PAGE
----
Ugly Duckling Presse

Staying Alive
Staying Alive

Laura Sims

Poetry | $14 $12
Spring 2016
Buy"The restraint is active, and the spaces, the silences, are freighted."
In her fourth poetry collection, Staying Alive, Laura Sims envisions the state of the world and of human existence before, during and after the forever-imminent apocalypse. In channeling and sampling works of apocalyptic fiction and non-fiction—The War of the Worlds, The World Without Us, How to Stay Alive in the Woods, and The Road, to name a few—the poems explore multiple world-endings and their possible outcomes, and pose answers to the questions: will we, how do we, and should we stay alive?
Excerpt ˇ


I became

One of them, leaning over the railing

And no one would help

The humans left

Not even the humans

Close ˆ

About the Author

Laura Sims
Laura Sims is the author of My god is this a man, Stranger, and Practice, Restraint (all from Fence Books), and five chapbooks of poetry. She edited Fare Forward: Letters from David Markson (powerHouse Books), a book of her correspondence with the celebrated experimental novelist. Sims has been a featured writer for the Poetry Foundation’s Harriet blog, and has been a co-editor of Instance Press since 2009. She teaches literature and creative writing at NYU-SPS and lives with her family in Brooklyn. Staying Alive (UDP, 2016) is her fourth book of poetry.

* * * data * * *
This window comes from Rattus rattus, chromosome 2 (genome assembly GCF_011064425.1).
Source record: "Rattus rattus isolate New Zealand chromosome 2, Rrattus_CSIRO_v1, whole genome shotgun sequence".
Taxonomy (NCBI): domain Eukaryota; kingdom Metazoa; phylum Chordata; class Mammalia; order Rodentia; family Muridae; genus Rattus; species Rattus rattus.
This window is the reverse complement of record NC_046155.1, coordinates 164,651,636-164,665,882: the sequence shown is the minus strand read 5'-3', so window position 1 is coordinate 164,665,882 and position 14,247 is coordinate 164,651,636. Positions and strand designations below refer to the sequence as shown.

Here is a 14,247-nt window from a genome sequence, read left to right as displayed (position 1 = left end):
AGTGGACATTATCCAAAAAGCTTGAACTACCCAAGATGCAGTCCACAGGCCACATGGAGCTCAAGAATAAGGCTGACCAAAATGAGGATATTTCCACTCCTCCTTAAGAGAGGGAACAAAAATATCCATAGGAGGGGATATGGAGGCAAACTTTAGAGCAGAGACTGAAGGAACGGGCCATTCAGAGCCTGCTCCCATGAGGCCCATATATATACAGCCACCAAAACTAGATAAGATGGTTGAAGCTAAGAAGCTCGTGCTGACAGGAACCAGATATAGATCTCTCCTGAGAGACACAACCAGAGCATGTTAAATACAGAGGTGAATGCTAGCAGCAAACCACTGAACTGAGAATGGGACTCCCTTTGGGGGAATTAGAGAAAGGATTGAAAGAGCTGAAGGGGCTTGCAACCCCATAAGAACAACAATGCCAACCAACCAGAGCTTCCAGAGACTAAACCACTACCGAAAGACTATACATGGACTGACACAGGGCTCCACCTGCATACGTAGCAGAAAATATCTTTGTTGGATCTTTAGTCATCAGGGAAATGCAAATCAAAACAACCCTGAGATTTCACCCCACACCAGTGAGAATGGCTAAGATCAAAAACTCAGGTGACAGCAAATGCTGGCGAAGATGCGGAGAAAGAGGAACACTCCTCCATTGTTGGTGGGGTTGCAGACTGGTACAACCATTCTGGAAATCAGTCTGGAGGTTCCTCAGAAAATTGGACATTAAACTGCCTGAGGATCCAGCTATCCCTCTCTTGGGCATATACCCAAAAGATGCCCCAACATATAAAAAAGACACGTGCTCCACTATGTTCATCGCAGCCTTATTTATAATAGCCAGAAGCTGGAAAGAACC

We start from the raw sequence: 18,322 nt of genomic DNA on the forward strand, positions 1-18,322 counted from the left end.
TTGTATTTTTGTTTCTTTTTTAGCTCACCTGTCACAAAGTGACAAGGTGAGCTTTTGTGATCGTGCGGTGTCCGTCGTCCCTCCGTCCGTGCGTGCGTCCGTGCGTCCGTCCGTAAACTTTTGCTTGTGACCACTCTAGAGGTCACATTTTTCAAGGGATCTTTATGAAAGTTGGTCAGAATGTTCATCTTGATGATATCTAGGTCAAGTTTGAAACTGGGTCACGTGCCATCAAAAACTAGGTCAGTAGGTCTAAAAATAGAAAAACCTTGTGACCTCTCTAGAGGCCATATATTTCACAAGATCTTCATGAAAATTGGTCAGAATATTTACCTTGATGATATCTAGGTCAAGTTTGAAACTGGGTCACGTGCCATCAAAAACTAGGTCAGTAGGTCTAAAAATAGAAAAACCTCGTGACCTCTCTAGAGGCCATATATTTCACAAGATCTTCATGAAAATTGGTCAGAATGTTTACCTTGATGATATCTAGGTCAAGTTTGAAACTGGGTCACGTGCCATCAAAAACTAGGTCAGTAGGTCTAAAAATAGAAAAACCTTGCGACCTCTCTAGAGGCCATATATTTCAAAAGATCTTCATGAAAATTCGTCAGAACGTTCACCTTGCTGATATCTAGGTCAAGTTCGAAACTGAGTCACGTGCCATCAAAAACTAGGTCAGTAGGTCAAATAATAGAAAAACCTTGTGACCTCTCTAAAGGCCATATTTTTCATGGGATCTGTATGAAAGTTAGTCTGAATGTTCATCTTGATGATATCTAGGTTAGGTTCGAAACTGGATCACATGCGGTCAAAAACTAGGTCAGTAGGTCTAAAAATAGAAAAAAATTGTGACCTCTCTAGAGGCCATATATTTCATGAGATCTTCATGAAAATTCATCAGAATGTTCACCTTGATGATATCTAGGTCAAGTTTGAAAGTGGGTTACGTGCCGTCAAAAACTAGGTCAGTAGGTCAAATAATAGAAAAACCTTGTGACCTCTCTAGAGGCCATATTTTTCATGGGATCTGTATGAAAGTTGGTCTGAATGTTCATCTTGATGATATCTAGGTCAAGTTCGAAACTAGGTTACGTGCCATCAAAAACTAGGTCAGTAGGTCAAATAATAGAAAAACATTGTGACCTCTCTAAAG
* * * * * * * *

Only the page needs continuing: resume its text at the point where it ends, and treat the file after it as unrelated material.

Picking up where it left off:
Advance Praise

Laura Sims is a startlingly original poet whose work goes very deep, like a well made of animal and human bones mortared together with rubber tires, dismembered books, dismembered dolls, and a lot of other unlikely stuff that draws water from thousands of feet under the surface of the earth. —Peter Straub, on MY GOD IS THIS A MAN (F
Brilliantly spare, Laura Sims’s poems take huge leaps–always oblique, and always uncannily precise… These poems don’t speak about things as much as they speak the things themselves: the complex situations of human society become distilled into vivid instants–sometimes alarming, often gorgeous, and always rendered in a language refreshed by her frank intelligence.—Cole Swensen, on PRACTICE, RESTRAINT (Fe
Upon the terrible isolation of words, the poet builds a progression of critical songs for a critical time. The restraint is active, and the spaces, the silences, are freighted. —C. D. Wright, on PRACTICE, RESTRAINT (Fe
Sims reaches a steady hand down into the unknown and comes back with poems that gleam. —Heather Sweeney, Dusie